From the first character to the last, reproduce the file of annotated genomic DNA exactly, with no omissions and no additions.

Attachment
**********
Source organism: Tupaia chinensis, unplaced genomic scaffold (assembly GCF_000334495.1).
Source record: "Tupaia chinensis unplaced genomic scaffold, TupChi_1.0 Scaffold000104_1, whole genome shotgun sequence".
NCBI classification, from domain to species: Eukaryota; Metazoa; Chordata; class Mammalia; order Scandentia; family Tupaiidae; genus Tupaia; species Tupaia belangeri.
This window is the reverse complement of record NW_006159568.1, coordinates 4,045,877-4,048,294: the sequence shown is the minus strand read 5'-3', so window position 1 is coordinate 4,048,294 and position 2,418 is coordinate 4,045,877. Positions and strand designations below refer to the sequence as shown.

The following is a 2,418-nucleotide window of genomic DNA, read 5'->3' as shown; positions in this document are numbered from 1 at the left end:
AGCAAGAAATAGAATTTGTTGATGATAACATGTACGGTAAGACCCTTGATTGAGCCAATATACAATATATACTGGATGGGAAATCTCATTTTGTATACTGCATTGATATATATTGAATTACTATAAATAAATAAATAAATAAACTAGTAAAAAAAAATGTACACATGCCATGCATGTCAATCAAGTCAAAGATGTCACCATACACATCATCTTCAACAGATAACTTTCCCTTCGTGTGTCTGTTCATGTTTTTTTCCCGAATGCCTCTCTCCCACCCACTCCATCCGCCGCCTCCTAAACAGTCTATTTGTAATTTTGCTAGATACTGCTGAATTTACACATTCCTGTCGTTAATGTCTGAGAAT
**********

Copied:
Source organism: Tupaia chinensis, unplaced genomic scaffold (assembly GCF_000334495.1).
Source record: "Tupaia chinensis unplaced genomic scaffold, TupChi_1.0 Scaffold000104_1, whole genome shotgun sequence".
NCBI classification, from domain to species: Eukaryota; Metazoa; Chordata; class Mammalia; order Scandentia; family Tupaiidae; genus Tupaia; species Tupaia belangeri.
This window is the reverse complement of record NW_006159568.1, coordinates 4,045,877-4,048,294: the sequence shown is the minus strand read 5'-3', so window position 1 is coordinate 4,048,294 and position 2,418 is coordinate 4,045,877. Positions and strand designations below refer to the sequence as shown.

The following is a 2,418-nucleotide window of genomic DNA, read 5'->3' as shown; positions in this document are numbered from 1 at the left end:
AGCAAGAAATAGAATTTGTTGATGATAACATGTACGGTAAGACCCTTGATTGAGCCAATATACAATATATACTGGATGGGAAATCTCATTTTGTATACTGCATTGATATATATTGAATTACTATAAATAAATAAATAAATAAACTAGTAAAAAAAAATGTACACATGCCATGCATGTCAATCAAGTCAAAGATGTCACCATACACATCATCTTCAACAGATAACTTTCCCTTCGTGTGTCTGTTCATGTTTTTTTCCCGAATGCCTCTCTCCCACCCACTCCATCCGCCGCCTCCTAAACAGTCTATTTGTAATTTTGCTAGATACTGCTGAATTTACACATTCCTGTCGTTAATGTCTGAGAAT